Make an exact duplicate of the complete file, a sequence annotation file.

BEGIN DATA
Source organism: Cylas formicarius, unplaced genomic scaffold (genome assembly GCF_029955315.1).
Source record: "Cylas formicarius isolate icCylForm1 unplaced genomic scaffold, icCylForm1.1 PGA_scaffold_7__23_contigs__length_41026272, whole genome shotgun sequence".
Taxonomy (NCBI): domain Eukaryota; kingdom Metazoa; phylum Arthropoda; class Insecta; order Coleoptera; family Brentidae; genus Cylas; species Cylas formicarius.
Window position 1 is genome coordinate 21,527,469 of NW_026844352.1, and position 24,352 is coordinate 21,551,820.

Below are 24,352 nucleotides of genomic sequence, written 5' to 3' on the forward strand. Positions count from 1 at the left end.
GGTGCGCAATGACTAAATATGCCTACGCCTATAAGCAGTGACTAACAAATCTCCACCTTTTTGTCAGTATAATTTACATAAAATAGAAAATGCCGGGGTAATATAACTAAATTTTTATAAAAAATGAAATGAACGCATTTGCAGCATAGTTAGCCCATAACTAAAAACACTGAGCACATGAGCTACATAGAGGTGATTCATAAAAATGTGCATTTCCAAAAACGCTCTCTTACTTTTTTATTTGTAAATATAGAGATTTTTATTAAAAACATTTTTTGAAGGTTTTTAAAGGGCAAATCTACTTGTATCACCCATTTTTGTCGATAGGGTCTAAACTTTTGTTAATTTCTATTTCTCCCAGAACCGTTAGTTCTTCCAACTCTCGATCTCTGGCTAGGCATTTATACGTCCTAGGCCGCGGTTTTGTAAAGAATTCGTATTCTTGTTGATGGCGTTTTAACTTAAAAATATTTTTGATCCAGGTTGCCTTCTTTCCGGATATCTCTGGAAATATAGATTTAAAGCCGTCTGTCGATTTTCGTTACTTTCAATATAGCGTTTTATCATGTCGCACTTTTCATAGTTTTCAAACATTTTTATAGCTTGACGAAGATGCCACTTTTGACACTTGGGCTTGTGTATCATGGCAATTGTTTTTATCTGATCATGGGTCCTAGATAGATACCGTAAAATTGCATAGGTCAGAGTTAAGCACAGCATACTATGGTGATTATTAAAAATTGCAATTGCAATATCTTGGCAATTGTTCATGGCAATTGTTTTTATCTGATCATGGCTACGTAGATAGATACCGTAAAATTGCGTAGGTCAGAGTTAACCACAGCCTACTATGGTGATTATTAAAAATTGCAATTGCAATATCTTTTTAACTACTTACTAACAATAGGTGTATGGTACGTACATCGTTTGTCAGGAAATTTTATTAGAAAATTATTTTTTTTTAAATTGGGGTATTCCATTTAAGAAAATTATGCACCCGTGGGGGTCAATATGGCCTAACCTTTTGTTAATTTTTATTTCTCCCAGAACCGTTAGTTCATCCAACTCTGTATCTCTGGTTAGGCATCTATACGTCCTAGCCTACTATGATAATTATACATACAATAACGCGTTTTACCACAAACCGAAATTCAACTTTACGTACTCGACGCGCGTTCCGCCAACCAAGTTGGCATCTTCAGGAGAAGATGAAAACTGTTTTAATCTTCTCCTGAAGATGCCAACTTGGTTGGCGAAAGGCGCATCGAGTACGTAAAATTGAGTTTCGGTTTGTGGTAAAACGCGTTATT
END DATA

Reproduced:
Source organism: Cylas formicarius, unplaced genomic scaffold (genome assembly GCF_029955315.1).
Source record: "Cylas formicarius isolate icCylForm1 unplaced genomic scaffold, icCylForm1.1 PGA_scaffold_7__23_contigs__length_41026272, whole genome shotgun sequence".
Taxonomy (NCBI): domain Eukaryota; kingdom Metazoa; phylum Arthropoda; class Insecta; order Coleoptera; family Brentidae; genus Cylas; species Cylas formicarius.
Window position 1 is genome coordinate 21,527,469 of NW_026844352.1, and position 24,352 is coordinate 21,551,820.

Below are 24,352 nucleotides of genomic sequence, written 5' to 3' on the forward strand. Positions count from 1 at the left end.
GGTGCGCAATGACTAAATATGCCTACGCCTATAAGCAGTGACTAACAAATCTCCACCTTTTTGTCAGTATAATTTACATAAAATAGAAAATGCCGGGGTAATATAACTAAATTTTTATAAAAAATGAAATGAACGCATTTGCAGCATAGTTAGCCCATAACTAAAAACACTGAGCACATGAGCTACATAGAGGTGATTCATAAAAATGTGCATTTCCAAAAACGCTCTCTTACTTTTTTATTTGTAAATATAGAGATTTTTATTAAAAACATTTTTTGAAGGTTTTTAAAGGGCAAATCTACTTGTATCACCCATTTTTGTCGATAGGGTCTAAACTTTTGTTAATTTCTATTTCTCCCAGAACCGTTAGTTCTTCCAACTCTCGATCTCTGGCTAGGCATTTATACGTCCTAGGCCGCGGTTTTGTAAAGAATTCGTATTCTTGTTGATGGCGTTTTAACTTAAAAATATTTTTGATCCAGGTTGCCTTCTTTCCGGATATCTCTGGAAATATAGATTTAAAGCCGTCTGTCGATTTTCGTTACTTTCAATATAGCGTTTTATCATGTCGCACTTTTCATAGTTTTCAAACATTTTTATAGCTTGACGAAGATGCCACTTTTGACACTTGGGCTTGTGTATCATGGCAATTGTTTTTATCTGATCATGGGTCCTAGATAGATACCGTAAAATTGCATAGGTCAGAGTTAAGCACAGCATACTATGGTGATTATTAAAAATTGCAATTGCAATATCTTGGCAATTGTTCATGGCAATTGTTTTTATCTGATCATGGCTACGTAGATAGATACCGTAAAATTGCGTAGGTCAGAGTTAACCACAGCCTACTATGGTGATTATTAAAAATTGCAATTGCAATATCTTTTTAACTACTTACTAACAATAGGTGTATGGTACGTACATCGTTTGTCAGGAAATTTTATTAGAAAATTATTTTTTTTTAAATTGGGGTATTCCATTTAAGAAAATTATGCACCCGTGGGGGTCAATATGGCCTAACCTTTTGTTAATTTTTATTTCTCCCAGAACCGTTAGTTCATCCAACTCTGTATCTCTGGTTAGGCATCTATACGTCCTAGCCTACTATGATAATTATACATACAATAACGCGTTTTACCACAAACCGAAATTCAACTTTACGTACTCGACGCGCGTTCCGCCAACCAAGTTGGCATCTTCAGGAGAAGATGAAAACTGTTTTAATCTTCTCCTGAAGATGCCAACTTGGTTGGCGAAAGGCGCATCGAGTACGTAAAATTGAGTTTCGGTTTGTGGTAAAACGCGTTATT